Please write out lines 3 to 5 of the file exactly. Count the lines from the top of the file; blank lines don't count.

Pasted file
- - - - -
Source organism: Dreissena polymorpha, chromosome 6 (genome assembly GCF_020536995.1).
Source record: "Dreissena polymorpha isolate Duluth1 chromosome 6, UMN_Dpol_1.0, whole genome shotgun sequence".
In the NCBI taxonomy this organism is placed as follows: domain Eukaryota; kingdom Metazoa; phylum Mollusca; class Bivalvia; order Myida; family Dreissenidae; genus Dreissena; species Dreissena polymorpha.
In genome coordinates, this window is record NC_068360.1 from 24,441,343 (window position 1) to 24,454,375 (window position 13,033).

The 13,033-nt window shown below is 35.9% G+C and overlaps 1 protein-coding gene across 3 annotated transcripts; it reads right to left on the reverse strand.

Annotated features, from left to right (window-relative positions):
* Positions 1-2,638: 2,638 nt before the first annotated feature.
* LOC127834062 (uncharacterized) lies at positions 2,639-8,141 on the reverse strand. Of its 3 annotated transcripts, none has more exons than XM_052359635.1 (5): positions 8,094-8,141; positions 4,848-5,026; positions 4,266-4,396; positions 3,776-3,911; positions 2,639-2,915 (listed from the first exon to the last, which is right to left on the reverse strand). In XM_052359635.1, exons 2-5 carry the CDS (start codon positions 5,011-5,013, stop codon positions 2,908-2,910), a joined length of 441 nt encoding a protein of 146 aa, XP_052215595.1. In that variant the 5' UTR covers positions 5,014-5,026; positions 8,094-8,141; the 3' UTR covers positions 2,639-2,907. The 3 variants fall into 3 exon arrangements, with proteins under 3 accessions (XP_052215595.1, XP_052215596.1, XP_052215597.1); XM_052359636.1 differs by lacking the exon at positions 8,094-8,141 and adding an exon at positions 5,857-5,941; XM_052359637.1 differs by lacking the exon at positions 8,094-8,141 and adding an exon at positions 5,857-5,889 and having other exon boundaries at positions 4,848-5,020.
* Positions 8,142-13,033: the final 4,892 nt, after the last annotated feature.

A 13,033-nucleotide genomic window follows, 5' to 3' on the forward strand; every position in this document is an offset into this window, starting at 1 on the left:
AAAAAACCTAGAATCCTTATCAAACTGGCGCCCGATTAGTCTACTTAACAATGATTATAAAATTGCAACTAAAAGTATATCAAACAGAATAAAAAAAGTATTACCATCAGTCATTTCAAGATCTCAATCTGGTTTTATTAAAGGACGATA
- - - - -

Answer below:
In the NCBI taxonomy this organism is placed as follows: domain Eukaryota; kingdom Metazoa; phylum Mollusca; class Bivalvia; order Myida; family Dreissenidae; genus Dreissena; species Dreissena polymorpha.
In genome coordinates, this window is record NC_068360.1 from 24,441,343 (window position 1) to 24,454,375 (window position 13,033).

The 13,033-nt window shown below is 35.9% G+C and overlaps 1 protein-coding gene across 3 annotated transcripts; it reads right to left on the reverse strand.